With the gains and progress AKP has made in Turkey over the last decade and a half, do to believe Kemalism is still relevant? And perhaps further, do you believe Ataturk's legacy and values will still play an important role in Turkey in a generation?

A:

Kemalism still remains relevant, but to a rapidly diminishing portion of the population. AKP has made strides to erase Ataturk's legacy both in the educational and cultural realms (most recently, AKP decided to demolish the historical Ataturk Cultural Center in Taksim). These moves have paid off, to some extent.

That said, there remains a minority still strongly dedicated to his legacy and values. They're intent on passing on those values to future generations, even if they happen to be in the minority.


Q:

I know your work is mostly about how democracies can be established through a coup, what about situations where the norms in a democracy had decayed? Can a coup be used to reestablish a democracy or democratic? I am thinking about Trump and the generals surrounding him, obviously but could take something less controversial, like Huey Long in Louisiana in the mid 20th century.

A:

Certainly. Portugal is a good example of this: It was a democracy before the Estado Novo dictatorship came to power in the early 20th century. A military coup in 1974 toppled the regime and transitioned the country to democratic rule.

When democratic decay happens and a country becomes authoritarian--we're seeing another example of this phenomenon in Venezuela--a military coup can be used to re-orient the country back toward democracy.

Trump is a democratically elected leader, so a coup against him (currently) wouldn't fit the framework I cover in the book. If he were to refuse to give up power upon an impeachment or an electoral loss, the military may be forced to act to stem the authoritarian tide.

There've been signs of brewing discontent with President Trump among members of the armed forces. In an address late August to troops stationed abroad, former Marine Corps General and Secretary of Defense James Mattis issued a stern warning. He noted that America has "problems we don't have in the military" and instructed the troops to "hold the line" until a solution to domestic problems can be devised. It was unusually strong language for a former general who prides himself on remaining above partisan politics, and even stronger for someone who currently occupies a spot in the cabinet. Mattis added, "We’ve got the power of intimidation, and that’s you, if someone wants to screw with our families, our country and our allies.”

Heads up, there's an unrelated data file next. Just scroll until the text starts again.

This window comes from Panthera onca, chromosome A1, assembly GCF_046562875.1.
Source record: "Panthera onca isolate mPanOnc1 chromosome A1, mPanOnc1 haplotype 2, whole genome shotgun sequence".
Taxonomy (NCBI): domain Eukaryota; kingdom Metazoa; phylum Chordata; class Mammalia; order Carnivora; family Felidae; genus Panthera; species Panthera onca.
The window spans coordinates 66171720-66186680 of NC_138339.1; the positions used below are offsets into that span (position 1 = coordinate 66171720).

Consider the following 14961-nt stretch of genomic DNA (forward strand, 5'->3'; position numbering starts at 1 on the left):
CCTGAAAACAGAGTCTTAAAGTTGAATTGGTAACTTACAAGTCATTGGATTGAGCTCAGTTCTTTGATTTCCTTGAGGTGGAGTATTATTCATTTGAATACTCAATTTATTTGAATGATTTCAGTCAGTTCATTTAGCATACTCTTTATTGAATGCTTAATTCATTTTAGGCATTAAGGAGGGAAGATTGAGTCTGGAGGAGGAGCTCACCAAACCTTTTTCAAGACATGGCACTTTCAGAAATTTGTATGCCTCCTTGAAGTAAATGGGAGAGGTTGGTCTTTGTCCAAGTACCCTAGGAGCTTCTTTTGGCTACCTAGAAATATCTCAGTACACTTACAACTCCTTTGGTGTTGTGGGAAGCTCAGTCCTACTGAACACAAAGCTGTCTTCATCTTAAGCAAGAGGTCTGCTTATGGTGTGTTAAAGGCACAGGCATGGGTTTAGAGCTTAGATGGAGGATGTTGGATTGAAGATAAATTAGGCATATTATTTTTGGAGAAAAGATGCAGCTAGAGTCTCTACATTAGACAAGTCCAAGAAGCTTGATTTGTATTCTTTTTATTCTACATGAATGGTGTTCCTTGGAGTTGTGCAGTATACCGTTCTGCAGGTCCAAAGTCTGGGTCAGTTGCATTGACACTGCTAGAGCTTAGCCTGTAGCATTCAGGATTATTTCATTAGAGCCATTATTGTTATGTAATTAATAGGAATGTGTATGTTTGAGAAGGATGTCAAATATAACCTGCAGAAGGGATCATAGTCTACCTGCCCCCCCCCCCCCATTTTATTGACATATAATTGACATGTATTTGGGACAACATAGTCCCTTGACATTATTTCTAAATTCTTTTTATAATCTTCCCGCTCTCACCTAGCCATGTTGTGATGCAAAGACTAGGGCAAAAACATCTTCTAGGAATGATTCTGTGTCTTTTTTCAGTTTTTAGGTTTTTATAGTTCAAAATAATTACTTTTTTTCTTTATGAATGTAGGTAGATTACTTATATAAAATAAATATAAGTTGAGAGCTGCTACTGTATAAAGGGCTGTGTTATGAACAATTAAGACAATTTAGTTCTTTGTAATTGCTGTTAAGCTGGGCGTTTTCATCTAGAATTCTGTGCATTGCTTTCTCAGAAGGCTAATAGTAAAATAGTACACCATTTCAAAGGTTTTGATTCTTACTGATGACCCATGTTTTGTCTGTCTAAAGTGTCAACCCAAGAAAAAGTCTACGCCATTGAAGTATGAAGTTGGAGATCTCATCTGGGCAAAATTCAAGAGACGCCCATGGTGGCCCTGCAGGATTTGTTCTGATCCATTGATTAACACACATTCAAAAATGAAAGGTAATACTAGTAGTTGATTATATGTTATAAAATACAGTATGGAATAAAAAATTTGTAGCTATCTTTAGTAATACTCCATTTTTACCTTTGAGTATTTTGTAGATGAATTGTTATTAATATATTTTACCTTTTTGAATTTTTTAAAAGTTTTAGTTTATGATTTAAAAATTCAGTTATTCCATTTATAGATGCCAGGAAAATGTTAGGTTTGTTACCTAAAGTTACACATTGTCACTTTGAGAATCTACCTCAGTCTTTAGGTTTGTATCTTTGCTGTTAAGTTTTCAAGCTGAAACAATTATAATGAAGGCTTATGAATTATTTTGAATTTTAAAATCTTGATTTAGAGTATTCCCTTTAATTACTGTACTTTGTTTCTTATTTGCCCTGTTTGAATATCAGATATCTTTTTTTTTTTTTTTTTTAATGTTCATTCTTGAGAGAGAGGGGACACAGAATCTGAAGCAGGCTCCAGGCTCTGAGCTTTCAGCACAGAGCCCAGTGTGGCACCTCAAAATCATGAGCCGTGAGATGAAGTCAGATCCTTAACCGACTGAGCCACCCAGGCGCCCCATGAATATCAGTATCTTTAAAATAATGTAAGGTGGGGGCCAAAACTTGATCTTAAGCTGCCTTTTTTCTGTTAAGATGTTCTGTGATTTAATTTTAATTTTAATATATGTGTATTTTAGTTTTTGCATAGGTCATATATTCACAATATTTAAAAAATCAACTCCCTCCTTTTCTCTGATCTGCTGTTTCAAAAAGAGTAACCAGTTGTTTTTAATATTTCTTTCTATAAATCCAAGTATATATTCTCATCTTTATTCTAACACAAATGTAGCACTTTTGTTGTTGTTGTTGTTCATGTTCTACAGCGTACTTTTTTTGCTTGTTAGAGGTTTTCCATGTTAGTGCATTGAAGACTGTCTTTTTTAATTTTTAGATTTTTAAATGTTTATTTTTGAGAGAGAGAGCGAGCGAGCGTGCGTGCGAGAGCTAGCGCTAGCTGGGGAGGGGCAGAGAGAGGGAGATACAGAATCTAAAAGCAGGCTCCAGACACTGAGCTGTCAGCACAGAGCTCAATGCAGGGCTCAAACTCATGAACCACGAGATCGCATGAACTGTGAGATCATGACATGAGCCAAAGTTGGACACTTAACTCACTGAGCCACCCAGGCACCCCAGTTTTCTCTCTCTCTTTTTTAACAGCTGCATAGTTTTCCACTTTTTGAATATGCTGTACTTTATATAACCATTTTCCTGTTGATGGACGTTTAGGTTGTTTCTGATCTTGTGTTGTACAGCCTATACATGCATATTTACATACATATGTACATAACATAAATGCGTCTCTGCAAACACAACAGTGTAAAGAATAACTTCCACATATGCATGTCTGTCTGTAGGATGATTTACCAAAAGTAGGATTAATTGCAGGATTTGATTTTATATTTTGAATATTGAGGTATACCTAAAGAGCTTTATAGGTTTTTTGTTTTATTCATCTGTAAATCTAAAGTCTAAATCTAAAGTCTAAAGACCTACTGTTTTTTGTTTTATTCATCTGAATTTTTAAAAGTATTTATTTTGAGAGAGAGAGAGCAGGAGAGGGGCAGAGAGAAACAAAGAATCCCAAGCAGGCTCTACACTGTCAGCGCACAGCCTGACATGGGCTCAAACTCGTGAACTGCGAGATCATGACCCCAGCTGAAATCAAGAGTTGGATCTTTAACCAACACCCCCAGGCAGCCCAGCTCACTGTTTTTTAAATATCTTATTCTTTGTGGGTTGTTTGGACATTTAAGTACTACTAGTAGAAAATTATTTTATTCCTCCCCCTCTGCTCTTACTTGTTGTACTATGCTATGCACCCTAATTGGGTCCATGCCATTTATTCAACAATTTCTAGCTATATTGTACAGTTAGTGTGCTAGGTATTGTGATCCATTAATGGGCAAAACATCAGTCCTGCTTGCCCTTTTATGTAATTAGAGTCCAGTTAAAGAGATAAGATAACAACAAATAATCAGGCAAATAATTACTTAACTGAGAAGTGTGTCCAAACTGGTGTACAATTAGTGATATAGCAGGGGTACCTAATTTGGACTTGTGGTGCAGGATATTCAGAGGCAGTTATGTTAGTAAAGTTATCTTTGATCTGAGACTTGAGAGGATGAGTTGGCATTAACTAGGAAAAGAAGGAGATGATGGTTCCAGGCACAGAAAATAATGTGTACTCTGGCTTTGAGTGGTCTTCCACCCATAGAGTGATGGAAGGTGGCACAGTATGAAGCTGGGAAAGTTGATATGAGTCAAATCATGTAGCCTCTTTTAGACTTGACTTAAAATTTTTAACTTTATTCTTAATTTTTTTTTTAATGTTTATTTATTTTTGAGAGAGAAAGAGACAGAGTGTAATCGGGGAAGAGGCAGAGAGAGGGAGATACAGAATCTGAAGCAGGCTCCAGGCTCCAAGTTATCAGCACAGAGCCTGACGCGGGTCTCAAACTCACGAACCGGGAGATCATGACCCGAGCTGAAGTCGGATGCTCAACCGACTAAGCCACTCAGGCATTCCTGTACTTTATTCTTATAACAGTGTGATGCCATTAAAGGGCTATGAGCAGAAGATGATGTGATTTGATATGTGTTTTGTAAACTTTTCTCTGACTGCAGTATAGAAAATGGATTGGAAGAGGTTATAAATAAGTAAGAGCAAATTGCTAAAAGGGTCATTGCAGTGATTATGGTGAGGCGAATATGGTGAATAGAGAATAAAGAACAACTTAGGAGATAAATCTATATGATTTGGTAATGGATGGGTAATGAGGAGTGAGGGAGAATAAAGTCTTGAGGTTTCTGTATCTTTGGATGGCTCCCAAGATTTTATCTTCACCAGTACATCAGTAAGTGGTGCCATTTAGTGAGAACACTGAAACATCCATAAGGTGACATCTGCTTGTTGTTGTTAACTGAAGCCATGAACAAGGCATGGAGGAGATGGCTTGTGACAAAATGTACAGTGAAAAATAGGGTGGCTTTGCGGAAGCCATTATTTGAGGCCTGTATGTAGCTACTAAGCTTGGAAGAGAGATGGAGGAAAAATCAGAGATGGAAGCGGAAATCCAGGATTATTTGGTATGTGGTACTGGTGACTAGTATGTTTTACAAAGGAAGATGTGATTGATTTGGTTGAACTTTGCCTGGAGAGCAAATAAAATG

Mattis’s comments were a not-so-thinly veiled rebuke of Donald Trump—and he isn’t the only military leader expressing frustration with the Commander-in-Chief. In the aftermath of Charlottesville, the five armed service chiefs issued statements condemning neo-Nazis—without the “on many sides” equivocation that President Trump used. Trump's ban on transgender people from serving in the military also provoked a strong reaction from the military's top brass. The Chairman of the Joint Chiefs, General Joseph Dunford, declared that transgender troops would continue to serve until a detailed policy plan was issued and that the military would “continue to treat all of its personnel with respect." In other countries, similar sentiments have served as early indicators of the military's insubordination.


Q:

Did Russia work with Erdogan to stage the coup? I don't doubt that the coup was real, but I can't help sense that the Turkish brass knew the details, allowed or encouraged it through Russian provocateurs, and, as we can all see, used the coup to persecute his political opponents.

A:

I agree that the July 15 coup attempt was real. I don't know if Russia was involved (they can't have their hand in everything).

If I can speculate, I would guess that Erdogan knew about the impending coup, but let it happen knowing that it was bound to fail. Erdogan is a firm believer in the adage that a good crisis should never go to waste. As you note, he used the coup to institute a state of emergency and authorized an immediate crackdown on dissidents.


Q:

Have you ever found that a coup is all about those who follow the rules (pretty much) and those who don't?